Lots of older individuals experience hearing loss, but does that mean it’s hazardous for them to drive? Driving habits differ amongst different individuals so the response isn’t clear-cut.
Even if some adjustments need to be made to the radio volume, hearing loss shouldn’t mean a competent driver needs to stop driving.
Whether hearing loss presents a risk while driving is an important consideration for people planning everyday commutes or winter road trips. Is your driving becoming unsafe because of hearing loss?
Think beyond driving…
If you are detecting hearing loss, it won’t have a substantial impact on your driving ability…yet. That day is coming, though, if you choose to just ignore your decline.
There is a solid link between hearing health and brain health, as reported by Johns Hopkins Medicine. The brain has to work extra hard fighting to hear, which causes it to have fewer resources for other everyday activities. It has a detrimental effect on cognition and can play a role in the onset of dementia. Driving is certainly out of the question for a person with dementia.
If you have hearing loss, can you still drive?
Driving requires robust observational skills and some of that is auditory, but that doesn’t mean you can’t drive if you have hearing loss. Among the approximately 48 million Americans who have hearing loss, most of them still drive as reported by the Center for Hearing Communication.
Driving with hearing loss
With some adjustments, you can still stay safe on the road. Here are some tips.
Quit putting off
Visit us, get a hearing test, and think about how hearing aids can help things for you. The question of whether you should be driving can be eliminated by using hearing aids.
When you drive, be more observant
You will still need to be aware of what’s going on around your vehicle even if you have hearing aids.
Don’t let it get too loud in your car
This will help you be less distracted. Turn the radio off or down and ask your passengers to keep the chatter to a minimum.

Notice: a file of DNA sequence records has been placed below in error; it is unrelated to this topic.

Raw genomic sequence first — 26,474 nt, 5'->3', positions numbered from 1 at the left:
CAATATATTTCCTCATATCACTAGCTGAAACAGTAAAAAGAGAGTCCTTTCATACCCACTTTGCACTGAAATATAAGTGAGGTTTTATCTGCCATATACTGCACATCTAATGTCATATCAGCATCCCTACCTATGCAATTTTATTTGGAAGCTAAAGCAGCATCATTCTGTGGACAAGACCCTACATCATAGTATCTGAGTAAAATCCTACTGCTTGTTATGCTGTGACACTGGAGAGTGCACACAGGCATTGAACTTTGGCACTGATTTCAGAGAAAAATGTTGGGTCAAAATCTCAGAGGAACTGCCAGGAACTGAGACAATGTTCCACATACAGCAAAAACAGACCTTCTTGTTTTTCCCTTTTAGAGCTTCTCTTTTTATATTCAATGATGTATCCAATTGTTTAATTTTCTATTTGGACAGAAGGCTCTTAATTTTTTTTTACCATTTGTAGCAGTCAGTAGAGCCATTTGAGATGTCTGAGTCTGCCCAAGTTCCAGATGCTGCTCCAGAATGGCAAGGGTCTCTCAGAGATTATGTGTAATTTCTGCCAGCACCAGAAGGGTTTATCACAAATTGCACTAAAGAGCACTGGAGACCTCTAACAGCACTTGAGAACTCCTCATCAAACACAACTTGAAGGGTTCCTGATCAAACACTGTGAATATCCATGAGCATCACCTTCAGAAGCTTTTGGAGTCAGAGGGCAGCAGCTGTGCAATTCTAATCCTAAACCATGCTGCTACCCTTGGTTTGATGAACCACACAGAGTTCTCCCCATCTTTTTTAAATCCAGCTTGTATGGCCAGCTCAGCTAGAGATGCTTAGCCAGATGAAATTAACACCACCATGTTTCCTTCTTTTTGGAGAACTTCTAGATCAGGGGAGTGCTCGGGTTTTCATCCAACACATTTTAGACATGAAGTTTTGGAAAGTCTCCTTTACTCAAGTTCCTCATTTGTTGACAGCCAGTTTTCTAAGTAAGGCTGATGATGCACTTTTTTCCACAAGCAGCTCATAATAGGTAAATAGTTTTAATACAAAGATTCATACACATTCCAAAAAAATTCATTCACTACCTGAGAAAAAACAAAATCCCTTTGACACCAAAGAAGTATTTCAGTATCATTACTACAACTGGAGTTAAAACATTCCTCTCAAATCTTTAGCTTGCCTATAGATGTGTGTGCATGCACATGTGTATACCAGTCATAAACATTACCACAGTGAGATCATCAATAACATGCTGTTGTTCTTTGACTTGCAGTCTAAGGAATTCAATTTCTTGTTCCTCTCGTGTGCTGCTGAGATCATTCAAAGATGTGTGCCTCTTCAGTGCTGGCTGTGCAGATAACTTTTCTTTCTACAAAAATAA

Keep an eye on your dash lights
When you drive with hearing loss, the little things can add up. You might not be capable of hearing that clicking noise that your turn signal makes, for instance. You will have to rely on your eyes to compensate, so get in the habit of scanning your dashboard to see what your car is attempting to tell you.
Keep your vehicle well maintained
Perhaps your car is making a weird noise in the engine but you are unable to hear it. That is a significant safety risk, so make a point of having your car serviced routinely. For people with hearing loss, this is crucial, even more so than it would be for someone without hearing loss.
Pay attention to other vehicles around you
This is a no-brainer for everybody but if you have hearing loss it’s even more poignant. If you see other cars pulling off the road, you should do that as well because you might have missed the sirens. Use the actions of other drivers to get some visual hints about traffic patterns around you.
Can you drive when you have hearing loss? That’s up to you. Your other senses will typically adjust to help keep you safe, which means it is possible to drive safely even if your hearing is beginning to go. If the idea makes you nervous, though, then it’s time to consult us and find a treatment to improve your situation, like wearing hearing aids.
Come in and let us help you improve your quality of life by investigating the hearing options that will be appropriate for your distinctive hearing situation.